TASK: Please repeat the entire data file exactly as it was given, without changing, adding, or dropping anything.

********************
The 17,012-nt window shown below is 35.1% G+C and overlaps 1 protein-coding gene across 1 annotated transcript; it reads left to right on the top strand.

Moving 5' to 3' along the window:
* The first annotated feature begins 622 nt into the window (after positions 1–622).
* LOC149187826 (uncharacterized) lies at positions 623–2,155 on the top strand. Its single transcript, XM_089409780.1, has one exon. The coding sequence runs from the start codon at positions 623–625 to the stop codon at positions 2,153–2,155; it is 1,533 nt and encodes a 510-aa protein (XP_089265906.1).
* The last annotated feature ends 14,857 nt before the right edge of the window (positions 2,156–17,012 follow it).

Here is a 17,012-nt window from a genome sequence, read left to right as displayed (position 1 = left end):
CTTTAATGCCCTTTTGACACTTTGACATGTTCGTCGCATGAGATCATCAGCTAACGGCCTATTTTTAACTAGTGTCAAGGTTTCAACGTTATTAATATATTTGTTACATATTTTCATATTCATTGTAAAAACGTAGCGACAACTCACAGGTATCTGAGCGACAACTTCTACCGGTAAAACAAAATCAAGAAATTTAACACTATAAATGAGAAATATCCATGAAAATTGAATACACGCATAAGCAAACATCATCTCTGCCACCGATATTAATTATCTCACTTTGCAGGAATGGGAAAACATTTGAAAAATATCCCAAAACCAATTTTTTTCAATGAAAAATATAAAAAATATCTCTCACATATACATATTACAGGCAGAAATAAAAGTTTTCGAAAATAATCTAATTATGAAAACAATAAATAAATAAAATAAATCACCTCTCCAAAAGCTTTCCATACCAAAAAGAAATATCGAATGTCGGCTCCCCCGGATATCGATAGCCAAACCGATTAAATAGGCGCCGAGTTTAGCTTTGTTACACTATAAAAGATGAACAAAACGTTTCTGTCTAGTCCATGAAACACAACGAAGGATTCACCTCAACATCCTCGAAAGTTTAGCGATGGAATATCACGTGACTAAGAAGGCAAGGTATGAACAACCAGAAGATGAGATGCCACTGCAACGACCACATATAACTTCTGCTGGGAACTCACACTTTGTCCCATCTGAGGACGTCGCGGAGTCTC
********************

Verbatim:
The 17,012-nt window shown below is 35.1% G+C and overlaps 1 protein-coding gene across 1 annotated transcript; it reads left to right on the top strand.

Moving 5' to 3' along the window:
* The first annotated feature begins 622 nt into the window (after positions 1–622).
* LOC149187826 (uncharacterized) lies at positions 623–2,155 on the top strand. Its single transcript, XM_089409780.1, has one exon. The coding sequence runs from the start codon at positions 623–625 to the stop codon at positions 2,153–2,155; it is 1,533 nt and encodes a 510-aa protein (XP_089265906.1).
* The last annotated feature ends 14,857 nt before the right edge of the window (positions 2,156–17,012 follow it).

Here is a 17,012-nt window from a genome sequence, read left to right as displayed (position 1 = left end):
CTTTAATGCCCTTTTGACACTTTGACATGTTCGTCGCATGAGATCATCAGCTAACGGCCTATTTTTAACTAGTGTCAAGGTTTCAACGTTATTAATATATTTGTTACATATTTTCATATTCATTGTAAAAACGTAGCGACAACTCACAGGTATCTGAGCGACAACTTCTACCGGTAAAACAAAATCAAGAAATTTAACACTATAAATGAGAAATATCCATGAAAATTGAATACACGCATAAGCAAACATCATCTCTGCCACCGATATTAATTATCTCACTTTGCAGGAATGGGAAAACATTTGAAAAATATCCCAAAACCAATTTTTTTCAATGAAAAATATAAAAAATATCTCTCACATATACATATTACAGGCAGAAATAAAAGTTTTCGAAAATAATCTAATTATGAAAACAATAAATAAATAAAATAAATCACCTCTCCAAAAGCTTTCCATACCAAAAAGAAATATCGAATGTCGGCTCCCCCGGATATCGATAGCCAAACCGATTAAATAGGCGCCGAGTTTAGCTTTGTTACACTATAAAAGATGAACAAAACGTTTCTGTCTAGTCCATGAAACACAACGAAGGATTCACCTCAACATCCTCGAAAGTTTAGCGATGGAATATCACGTGACTAAGAAGGCAAGGTATGAACAACCAGAAGATGAGATGCCACTGCAACGACCACATATAACTTCTGCTGGGAACTCACACTTTGTCCCATCTGAGGACGTCGCGGAGTCTC